“We are grateful for the court’s decision; it allows Quincy Medical Group to move forward to create real change in health and care in the tri-states,” said QMG CEO Carol Brockmiller in a statement. “Our physicians and family of employees have remained steadfastly committed to the QMG hospital and all that it can bring to our local patients, including choice and affordability.”
QMG would not confirm the timeline for the project’s construction and completion.
The dismissal of Blessing’s appeal to stop QMG’s hospital project this month is the latest update in a dispute between the two hospital groups that put private equity at the center of a decision to allow new hospitals to be built in rural areas already being served by safety-net and community providers.
QMG originally disclosed plans for its new hospital in 2020 and has since faced strong opposition from Blessing. The nonprofit, three-hospital chain has argued that QMG’s new hospital would siphon off its profitable surgeries and privately insured patients that keep it afloat financially. In the process, Blessing also took aim at QMG parent Duly Health & Care’s private-equity backer, Ares Management, expressing concern over what Blessing considers profit-motivated ownership that could threaten care in the area.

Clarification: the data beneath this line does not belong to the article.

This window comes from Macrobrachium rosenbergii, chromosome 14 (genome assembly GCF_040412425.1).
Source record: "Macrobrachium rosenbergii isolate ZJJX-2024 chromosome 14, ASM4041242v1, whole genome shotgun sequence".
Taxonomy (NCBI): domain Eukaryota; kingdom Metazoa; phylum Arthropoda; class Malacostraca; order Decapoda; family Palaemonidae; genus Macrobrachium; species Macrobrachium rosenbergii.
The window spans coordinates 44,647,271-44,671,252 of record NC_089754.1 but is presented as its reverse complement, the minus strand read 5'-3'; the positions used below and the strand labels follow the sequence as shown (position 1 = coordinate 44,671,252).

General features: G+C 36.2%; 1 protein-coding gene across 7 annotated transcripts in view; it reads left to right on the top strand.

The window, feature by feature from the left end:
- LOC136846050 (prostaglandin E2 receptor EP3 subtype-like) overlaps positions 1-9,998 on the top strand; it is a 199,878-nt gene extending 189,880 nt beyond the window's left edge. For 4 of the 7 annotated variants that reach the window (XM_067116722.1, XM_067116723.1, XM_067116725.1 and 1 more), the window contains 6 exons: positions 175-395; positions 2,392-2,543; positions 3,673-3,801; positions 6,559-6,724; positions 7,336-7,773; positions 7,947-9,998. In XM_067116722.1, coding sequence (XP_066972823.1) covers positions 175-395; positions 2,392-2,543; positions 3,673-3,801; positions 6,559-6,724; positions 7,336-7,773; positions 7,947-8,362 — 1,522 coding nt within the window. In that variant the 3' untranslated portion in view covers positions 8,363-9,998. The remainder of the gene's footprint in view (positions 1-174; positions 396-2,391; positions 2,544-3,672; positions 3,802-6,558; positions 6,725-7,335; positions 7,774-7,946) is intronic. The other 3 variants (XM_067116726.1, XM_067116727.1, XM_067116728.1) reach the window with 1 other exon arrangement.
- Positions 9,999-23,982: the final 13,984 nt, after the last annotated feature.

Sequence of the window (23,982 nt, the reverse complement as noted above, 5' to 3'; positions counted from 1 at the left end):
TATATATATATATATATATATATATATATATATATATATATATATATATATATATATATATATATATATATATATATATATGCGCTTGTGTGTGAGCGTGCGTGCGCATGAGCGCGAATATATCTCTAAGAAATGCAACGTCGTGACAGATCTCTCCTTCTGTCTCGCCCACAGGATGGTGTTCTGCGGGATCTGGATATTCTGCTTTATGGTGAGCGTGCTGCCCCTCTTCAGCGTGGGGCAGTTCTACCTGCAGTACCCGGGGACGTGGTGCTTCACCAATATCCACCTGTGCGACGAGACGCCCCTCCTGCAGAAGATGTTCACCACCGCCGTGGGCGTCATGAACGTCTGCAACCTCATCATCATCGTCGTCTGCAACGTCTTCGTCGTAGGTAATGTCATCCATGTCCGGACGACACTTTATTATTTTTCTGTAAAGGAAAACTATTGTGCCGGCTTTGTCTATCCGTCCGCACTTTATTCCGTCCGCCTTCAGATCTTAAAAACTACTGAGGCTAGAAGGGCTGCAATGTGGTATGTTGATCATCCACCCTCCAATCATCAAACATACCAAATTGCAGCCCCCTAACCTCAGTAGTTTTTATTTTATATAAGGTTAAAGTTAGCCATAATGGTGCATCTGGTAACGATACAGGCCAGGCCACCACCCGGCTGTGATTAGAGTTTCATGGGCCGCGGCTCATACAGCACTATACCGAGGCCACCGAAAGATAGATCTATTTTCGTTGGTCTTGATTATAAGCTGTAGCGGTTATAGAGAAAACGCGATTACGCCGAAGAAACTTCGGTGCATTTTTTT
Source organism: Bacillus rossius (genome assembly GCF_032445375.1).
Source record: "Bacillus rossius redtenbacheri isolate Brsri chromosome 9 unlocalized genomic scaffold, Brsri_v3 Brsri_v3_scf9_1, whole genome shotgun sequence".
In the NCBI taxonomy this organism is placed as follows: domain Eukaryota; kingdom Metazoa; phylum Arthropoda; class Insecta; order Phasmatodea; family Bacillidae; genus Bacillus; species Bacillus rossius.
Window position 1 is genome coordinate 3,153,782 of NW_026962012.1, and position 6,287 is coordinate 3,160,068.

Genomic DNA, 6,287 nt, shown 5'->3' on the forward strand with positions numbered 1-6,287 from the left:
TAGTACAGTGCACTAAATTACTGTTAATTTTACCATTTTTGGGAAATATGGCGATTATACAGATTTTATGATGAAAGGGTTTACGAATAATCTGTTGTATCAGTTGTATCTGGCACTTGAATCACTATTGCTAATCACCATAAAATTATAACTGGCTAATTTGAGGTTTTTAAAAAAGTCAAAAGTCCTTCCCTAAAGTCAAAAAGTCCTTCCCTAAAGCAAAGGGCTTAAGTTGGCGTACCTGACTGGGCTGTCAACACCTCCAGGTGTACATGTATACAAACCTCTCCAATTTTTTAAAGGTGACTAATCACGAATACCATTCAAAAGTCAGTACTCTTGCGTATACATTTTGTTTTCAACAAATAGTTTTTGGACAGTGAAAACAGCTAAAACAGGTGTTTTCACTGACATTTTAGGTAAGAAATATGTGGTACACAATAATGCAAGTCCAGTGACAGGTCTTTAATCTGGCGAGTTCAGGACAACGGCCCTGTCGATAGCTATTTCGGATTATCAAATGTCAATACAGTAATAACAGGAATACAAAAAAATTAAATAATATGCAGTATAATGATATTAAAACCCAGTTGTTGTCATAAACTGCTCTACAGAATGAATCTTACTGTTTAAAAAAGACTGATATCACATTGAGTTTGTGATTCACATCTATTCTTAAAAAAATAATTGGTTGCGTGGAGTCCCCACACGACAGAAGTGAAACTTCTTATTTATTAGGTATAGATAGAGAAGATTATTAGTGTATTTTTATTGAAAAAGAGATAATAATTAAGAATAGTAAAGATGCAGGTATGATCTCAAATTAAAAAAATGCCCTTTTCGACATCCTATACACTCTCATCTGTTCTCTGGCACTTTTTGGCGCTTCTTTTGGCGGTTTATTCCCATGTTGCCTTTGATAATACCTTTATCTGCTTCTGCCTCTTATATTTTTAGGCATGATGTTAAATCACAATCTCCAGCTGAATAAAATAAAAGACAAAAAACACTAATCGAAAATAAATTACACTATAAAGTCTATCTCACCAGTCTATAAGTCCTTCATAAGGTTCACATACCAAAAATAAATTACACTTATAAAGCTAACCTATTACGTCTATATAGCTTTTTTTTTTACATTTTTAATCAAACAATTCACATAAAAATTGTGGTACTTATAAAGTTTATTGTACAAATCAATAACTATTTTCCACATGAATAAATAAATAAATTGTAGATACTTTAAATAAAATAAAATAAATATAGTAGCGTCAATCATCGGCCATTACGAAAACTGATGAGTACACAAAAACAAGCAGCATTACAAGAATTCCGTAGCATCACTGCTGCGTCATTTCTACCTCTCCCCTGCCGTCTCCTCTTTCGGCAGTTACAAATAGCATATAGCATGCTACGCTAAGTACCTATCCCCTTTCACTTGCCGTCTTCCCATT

QMG has defended itself by saying it’s looking to introduce more competition in Quincy’s healthcare market and provide services not currently offered in the area. QMG has alleged that Blessing’s opposition to the project was spurred by Blessing’s desire to maintain a monopoly on healthcare services in the area.
After the contentious battle between the two hospital groups played out before the Illinois Health Facilities & Services Review Board, the board approved QMG’s project in April after previously issuing an intent-to-deny notice over concerns that the hospital would create “unnecessary duplication of service” in the area.
Soon after the board approved QMG’s hospital, Blessing appealed the decision in a Sangamon County Court in Springfield, and earlier this month, that court dismissed it.
“We are disappointed with the decision of the court to dismiss our request for review,” Maureen Kahn, president and CEO of Blessing, said in a statement. “We continue to believe that a second hospital in Quincy is an unnecessary duplication of services and are examining our options for reconsideration or appeal.”
This story first appeared in Crain’s Chicago Business.